Being Well

Breast Cancer Prevention: How Mammograms and Lifestyle Changes Can Help

March 8 is International Women's Day, and breast cancer is the leading cancer for women in the US. Researchers and physicians agree that screenings, as well as healthy habits like exercise, are an important part of breast cancer prevention.

March 8 is International Women’s Day, and breast cancer is the leading cancer for women in the U.S. There has been a lot of controversy lately about mammograms and how helpful breast cancer screening can be, but the goal is always to discover breast cancer before it can spread to other areas of your body. Mammograms are not perfect and can result in false positives, which can lead to unneeded further testing. On the whole, however, researchers and physicians still agree that screening is an important part of breast cancer prevention.

Are Mammograms Worth It?

Carrie M. Rochman, MD, assistant professor of radiology and radiologist for UVA’s Breast Care Program, admits that screening carries some risks. About 10 percent of women will have to undergo further testing after their first mammogram, including a biopsy in some cases. She maintains, however, that screenings remain the best way to detection breast cancer early on. “Numerous studies have shown a decrease in breast cancer deaths for women that undergo yearly mammography screening.” says Dr. Rochman. “The decrease in breast cancer deaths is at least 30 percent when compared to women that don’t get screened. Screening mammograms provide an opportunity to find cancer at a smaller and more treatable stage.”

When Should You Get Checked?

The American Cancer Society recommends that all women between 45 and 55 years old get a mammogram every year, and once every two years after that. You should start before that (as early as age 30) if you have family members with breast cancer or if you have genetic mutations (like BRCA gene mutations) that could increase your risk. Breastcancer.org has some great info on genetics and how you can get tested.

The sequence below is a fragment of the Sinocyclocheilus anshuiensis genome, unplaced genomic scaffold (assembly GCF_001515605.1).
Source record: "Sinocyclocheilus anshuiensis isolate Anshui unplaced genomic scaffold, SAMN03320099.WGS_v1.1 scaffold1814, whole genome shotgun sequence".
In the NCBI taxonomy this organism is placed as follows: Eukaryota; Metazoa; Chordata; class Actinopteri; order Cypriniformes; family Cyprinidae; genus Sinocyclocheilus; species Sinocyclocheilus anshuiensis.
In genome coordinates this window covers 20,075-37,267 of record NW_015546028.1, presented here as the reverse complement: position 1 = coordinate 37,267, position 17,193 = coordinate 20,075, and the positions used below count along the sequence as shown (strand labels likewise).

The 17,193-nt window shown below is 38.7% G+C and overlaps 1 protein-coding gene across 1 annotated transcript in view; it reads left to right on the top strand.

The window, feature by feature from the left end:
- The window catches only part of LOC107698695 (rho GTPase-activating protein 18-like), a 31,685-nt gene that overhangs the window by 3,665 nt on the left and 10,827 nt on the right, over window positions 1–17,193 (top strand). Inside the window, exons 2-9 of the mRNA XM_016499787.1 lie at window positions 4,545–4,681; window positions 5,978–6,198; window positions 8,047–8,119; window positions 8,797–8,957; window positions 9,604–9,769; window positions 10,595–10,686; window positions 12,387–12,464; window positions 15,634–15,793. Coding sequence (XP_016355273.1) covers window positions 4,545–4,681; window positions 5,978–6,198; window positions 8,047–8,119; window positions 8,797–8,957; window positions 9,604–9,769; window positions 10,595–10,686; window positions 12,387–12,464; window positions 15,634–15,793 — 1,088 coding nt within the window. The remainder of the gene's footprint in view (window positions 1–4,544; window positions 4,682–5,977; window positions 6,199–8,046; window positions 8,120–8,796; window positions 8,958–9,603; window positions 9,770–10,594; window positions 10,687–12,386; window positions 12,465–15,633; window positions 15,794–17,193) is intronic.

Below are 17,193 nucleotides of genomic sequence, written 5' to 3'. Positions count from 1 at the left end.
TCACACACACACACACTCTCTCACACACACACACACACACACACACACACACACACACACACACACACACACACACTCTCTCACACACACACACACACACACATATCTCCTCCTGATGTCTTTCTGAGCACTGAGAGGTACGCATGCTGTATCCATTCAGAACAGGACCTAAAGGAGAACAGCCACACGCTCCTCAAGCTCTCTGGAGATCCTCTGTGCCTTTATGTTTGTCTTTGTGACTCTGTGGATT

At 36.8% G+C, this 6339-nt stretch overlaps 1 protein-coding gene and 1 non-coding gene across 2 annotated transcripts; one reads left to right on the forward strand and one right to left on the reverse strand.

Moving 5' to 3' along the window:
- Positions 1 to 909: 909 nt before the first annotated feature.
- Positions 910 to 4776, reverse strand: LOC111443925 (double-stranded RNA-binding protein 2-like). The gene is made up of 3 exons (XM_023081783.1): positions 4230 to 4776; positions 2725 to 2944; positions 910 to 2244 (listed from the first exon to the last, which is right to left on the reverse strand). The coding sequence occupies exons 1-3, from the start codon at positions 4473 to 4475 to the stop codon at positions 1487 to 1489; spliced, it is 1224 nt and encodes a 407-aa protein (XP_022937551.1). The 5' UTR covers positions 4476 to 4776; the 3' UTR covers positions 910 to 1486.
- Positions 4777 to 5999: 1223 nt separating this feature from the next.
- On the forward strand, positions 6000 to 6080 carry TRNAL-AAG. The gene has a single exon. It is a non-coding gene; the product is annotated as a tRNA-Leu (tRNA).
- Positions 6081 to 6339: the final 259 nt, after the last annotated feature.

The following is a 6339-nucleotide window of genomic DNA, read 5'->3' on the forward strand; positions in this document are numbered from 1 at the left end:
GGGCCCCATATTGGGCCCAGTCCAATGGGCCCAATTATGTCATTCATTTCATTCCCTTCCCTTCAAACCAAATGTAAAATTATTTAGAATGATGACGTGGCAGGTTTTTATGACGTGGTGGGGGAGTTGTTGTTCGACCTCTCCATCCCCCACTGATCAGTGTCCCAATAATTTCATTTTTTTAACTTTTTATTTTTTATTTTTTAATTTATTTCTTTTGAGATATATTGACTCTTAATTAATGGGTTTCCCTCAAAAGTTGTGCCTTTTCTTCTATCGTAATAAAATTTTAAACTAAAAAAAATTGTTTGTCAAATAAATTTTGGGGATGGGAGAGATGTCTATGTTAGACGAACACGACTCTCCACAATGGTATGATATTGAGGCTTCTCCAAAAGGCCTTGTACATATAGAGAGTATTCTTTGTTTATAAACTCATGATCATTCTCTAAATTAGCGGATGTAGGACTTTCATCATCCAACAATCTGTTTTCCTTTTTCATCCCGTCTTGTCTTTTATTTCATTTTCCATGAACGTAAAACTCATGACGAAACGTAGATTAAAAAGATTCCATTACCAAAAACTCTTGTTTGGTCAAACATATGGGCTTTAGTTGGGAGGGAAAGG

Although breast cancer is a very complicated disease, there are many known factors that can increase your risk. “Unfortunately, many of the major risk factors associated with breast cancer cannot be controlled,” warns Dr. Rochman. Aside from heredity and genetics, Centers for Disease Control lists dense breast tissue and age as uncontrollable risk factors. None of this means that your are powerless in breast cancer prevention, but you should talk with your doctor about your paticular risk factors to help decide when screening is prudent.

How Can You Lower Your Risk?

In addition to moderate alcohol consumption, staying physically active and avoiding smoking, the Mayo Clinic recommends maintaining a healthy weight and limiting hormone replacement therapy. Being overweight, especially after menopause, may increase hormone and insulin levels, both of which are associated with breast cancer. Hormone therapy, which many women use to help with menopause symptoms, can raise your risk at certain doses and durations. You may want to talk with your doctor about alternative medications and treatment options during menopause to decrease your cancer risk.

Breast cancer is a complicated disease caused by multiple factors, some of which are out of your control. Adapting a healthy lifestyle helps, but seeking out screening may be the easiest and most effective weapon you have in early detection. And what better way to celebrate International Women’s Day by taking control of your health!

UVA Cancer Center offers mobile mammography. Catch the coach when it’s in your area, or bring it to your site.

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Larry Istrail
Larry Istrail